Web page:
In an article published on July 19, 2016 by the newspaper The Japan Times, journalist Tomoko Otake reports on plastic pollution and the implications for the food chain and human health. Plastic waste is a global environmental problem (FPF reported), with most of it ending up in the oceans in the form of microplastics. “90 percent of microplastics come from plastics that we use in daily life that fall through the recycling system, such as plastic waste that blows out of trash bins and washes into rivers or fetches up on beaches,” explained Hideshige Takada, professor at the Laboratory of Organic Geochemistry at Tokyo University of Agriculture and Technology, Japan. The plastics decay and break into small pieces when exposed to the sun’s ultraviolet rays, become tiny particles, and are easily carried offshore and accumulate in the oceans. Microplastics also include microbeads used in cosmetic products and microfibers from synthetic textiles. Most commonly, microplastics in the ocean comprise polyethylene (PE), polypropylene (PP), polyethylene terephthalate (PET), and polystyrene (PS), Takada further explains.

Plastic debris can injure seabirds and other marine animals by clogging up or otherwise damaging their digestive system (FPF reported). Moreover, plastics contain toxic additives to increase their durability and flexibility, such as nonylphenol. Also, microplastics absorb pollutants from the oceans, such as polychlorinated biphenyls (PCBs) and polybrominated diphenyl ethers (PBDEs). When microplastics are ingested by marine animals, these chemicals can accumulate in the food chain (FPF reported). “If the volume of marine plastic debris continues to swell, the amount of chemicals we consume through food could eventually threaten our health,” Takada stated. Professor Takada runs the program International Pellet Watch, where people can mail him samples of plastic particles (e.g. recovered from beaches) and his team will analyze the particles for the pollutants they contain.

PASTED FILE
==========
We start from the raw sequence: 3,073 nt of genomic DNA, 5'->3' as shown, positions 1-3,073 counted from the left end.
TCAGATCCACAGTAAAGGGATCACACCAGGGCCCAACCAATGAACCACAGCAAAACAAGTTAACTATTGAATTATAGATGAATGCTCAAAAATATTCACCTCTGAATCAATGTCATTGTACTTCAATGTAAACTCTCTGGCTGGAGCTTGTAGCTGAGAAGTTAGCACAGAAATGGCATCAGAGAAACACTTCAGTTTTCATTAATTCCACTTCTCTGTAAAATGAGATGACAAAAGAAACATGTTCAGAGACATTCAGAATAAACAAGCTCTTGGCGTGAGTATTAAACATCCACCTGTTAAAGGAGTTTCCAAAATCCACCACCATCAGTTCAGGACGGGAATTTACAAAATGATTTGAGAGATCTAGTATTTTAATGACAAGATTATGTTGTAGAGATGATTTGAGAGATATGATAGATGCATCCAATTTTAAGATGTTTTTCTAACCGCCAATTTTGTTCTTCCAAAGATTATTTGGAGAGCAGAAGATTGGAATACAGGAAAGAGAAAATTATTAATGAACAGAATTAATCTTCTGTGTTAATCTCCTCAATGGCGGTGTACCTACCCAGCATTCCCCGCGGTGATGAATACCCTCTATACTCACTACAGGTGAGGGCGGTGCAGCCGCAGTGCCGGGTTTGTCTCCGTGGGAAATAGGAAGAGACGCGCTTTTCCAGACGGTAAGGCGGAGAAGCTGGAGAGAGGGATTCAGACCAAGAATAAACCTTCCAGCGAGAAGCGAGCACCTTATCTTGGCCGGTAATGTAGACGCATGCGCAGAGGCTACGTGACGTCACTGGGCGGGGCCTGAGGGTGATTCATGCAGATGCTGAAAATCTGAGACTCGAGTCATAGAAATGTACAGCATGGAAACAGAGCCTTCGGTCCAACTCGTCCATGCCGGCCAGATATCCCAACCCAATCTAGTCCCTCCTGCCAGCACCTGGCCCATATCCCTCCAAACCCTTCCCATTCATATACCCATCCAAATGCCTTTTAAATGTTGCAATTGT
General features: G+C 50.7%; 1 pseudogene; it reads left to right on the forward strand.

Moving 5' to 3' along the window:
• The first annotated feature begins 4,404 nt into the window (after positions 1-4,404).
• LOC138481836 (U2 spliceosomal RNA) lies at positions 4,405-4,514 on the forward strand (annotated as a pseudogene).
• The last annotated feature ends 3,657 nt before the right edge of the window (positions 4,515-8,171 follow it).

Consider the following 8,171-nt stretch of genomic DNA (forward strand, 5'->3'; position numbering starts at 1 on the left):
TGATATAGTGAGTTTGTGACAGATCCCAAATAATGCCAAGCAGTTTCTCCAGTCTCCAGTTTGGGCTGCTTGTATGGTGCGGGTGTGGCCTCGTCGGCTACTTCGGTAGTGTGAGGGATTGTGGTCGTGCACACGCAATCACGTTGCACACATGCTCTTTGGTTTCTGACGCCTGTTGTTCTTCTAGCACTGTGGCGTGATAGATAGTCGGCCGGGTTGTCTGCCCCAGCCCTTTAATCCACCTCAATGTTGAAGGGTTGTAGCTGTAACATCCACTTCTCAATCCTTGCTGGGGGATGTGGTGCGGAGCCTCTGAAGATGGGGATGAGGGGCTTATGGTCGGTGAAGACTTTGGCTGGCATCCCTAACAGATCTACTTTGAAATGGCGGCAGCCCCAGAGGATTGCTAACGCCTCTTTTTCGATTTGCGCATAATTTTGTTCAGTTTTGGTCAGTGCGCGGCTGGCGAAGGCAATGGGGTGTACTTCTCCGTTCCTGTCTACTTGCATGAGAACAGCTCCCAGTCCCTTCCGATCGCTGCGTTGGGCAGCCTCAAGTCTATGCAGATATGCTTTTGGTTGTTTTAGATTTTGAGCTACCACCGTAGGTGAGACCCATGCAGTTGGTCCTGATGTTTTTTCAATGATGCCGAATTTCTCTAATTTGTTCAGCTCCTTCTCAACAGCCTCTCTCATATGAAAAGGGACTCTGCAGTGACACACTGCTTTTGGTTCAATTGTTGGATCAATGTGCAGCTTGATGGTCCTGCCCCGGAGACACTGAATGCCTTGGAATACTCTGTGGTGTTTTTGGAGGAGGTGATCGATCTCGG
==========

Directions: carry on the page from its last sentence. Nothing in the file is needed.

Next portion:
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Tomoko Otake (July 19, 2016). “Plastic debris in oceans a growing hazard as toxins climb the food chain.The Japan Times

Fiona Harvey (July 14, 2016). “Scientists call for better plastics design to protect marine life.The Guardian

Elizabeth Glazner (July 19, 2016). “Burn or ban? NGOs bid solutions to plastic waste.Plastic Pollution Coalition

David Vink (July 22, 2016). “Emotions are rising in plastic waste debate.Plastics News Europe